An interesting phenomena I’ve noticed when advising startups is the shallow understanding of what MVP means. Almost everybody uses the term now, but few understand how to successfully operationalize it.
It’s often difficult to determine exactly what the MVP is. It’s partly science and it’s partly art. The answer often requires a mix of experience and taste.
Often, after building the MVP, they continue to build more and more product without going deep on user acquisition and feedback.
Sometimes they build multiple MVPs of multiple major product areas leaving much of the product surface area in a largely broken state.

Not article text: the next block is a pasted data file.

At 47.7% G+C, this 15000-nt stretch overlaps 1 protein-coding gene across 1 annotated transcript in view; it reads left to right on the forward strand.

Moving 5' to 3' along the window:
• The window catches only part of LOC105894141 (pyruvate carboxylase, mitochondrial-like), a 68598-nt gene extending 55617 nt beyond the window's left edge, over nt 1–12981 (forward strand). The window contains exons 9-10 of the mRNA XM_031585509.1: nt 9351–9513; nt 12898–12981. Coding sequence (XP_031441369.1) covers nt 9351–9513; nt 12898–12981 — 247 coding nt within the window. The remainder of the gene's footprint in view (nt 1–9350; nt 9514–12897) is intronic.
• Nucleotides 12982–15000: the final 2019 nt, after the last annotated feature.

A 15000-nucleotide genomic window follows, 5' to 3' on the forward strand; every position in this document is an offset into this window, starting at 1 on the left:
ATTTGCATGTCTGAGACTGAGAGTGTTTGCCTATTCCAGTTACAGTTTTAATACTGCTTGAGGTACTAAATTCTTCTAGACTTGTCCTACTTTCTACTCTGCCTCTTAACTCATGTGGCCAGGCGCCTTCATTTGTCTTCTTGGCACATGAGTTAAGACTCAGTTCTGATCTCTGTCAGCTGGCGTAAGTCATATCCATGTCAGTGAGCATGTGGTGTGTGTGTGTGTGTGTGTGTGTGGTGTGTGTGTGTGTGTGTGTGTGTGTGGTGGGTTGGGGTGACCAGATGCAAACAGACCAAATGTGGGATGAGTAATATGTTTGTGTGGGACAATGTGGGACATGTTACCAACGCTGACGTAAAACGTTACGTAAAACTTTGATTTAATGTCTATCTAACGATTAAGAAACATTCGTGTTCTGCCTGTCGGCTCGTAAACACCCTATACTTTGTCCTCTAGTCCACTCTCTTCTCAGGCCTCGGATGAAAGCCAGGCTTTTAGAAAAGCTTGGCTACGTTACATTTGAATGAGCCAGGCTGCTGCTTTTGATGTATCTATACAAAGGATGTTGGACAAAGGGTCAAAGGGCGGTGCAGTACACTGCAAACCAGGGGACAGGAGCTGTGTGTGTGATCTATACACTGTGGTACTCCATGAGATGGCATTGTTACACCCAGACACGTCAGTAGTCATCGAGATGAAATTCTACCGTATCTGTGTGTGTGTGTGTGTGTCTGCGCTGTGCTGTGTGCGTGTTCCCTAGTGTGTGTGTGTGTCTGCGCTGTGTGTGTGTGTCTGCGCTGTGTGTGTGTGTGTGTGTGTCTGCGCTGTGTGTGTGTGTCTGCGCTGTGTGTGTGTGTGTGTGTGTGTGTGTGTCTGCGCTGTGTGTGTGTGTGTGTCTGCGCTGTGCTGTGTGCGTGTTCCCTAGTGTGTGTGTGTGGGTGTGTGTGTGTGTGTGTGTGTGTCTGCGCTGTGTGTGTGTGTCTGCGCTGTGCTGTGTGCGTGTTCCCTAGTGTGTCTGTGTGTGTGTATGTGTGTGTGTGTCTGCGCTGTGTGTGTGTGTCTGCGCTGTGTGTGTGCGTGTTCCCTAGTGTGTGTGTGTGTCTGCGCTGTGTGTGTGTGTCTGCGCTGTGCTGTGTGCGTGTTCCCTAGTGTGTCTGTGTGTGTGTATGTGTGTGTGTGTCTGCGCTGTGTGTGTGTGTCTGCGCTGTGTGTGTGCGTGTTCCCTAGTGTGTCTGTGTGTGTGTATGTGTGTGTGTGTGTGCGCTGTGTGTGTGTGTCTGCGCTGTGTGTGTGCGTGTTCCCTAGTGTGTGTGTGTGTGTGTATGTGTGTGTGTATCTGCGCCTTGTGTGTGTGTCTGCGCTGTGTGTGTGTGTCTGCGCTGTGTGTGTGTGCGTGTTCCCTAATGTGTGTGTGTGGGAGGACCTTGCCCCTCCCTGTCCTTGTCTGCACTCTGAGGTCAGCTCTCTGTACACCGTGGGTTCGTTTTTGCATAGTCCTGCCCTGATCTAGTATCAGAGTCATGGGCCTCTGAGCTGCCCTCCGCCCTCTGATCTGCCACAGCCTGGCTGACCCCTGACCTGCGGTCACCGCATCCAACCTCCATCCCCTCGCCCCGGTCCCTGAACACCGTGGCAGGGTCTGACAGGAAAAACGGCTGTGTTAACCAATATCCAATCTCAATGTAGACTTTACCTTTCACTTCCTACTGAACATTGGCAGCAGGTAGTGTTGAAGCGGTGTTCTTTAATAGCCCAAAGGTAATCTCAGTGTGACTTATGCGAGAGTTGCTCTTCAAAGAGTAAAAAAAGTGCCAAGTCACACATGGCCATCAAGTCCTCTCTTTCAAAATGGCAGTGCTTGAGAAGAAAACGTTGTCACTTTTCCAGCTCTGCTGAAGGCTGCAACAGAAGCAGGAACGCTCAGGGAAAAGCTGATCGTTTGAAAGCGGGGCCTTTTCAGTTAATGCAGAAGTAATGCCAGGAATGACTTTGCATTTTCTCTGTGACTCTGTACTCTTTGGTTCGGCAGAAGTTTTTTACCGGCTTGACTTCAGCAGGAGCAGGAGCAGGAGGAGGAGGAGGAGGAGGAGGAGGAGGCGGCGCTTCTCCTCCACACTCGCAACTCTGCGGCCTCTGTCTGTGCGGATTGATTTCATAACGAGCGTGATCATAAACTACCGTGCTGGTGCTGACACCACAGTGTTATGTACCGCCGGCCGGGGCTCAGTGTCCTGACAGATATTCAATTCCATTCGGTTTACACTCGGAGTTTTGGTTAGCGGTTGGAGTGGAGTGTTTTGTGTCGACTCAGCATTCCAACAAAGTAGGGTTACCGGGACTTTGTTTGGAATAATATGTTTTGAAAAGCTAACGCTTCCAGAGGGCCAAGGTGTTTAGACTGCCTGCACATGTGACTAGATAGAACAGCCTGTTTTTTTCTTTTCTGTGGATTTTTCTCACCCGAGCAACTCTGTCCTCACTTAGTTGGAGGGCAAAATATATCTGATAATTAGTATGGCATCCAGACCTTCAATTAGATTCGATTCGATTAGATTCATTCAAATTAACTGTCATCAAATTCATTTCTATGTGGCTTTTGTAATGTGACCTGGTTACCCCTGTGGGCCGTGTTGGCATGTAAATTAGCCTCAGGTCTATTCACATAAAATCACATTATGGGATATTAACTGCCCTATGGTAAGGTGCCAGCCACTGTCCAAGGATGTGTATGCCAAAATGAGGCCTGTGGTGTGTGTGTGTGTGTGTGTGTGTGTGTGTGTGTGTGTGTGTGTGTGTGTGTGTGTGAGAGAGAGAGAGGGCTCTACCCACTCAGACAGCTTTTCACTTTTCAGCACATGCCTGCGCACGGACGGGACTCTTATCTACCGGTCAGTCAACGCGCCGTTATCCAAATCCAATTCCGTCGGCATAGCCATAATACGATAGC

Remember, the purpose of an MVP is to get it into customer’s hands and learn and grow with your shared understanding. You need to continue to iterate and polish it until you can see your own face in the reflection.
Remember it’s “ship and iterate”, not “Build, build, build”. Shipping doesn’t mean just putting it on production. It also means putting it into customer’s hands at as much scale as possible.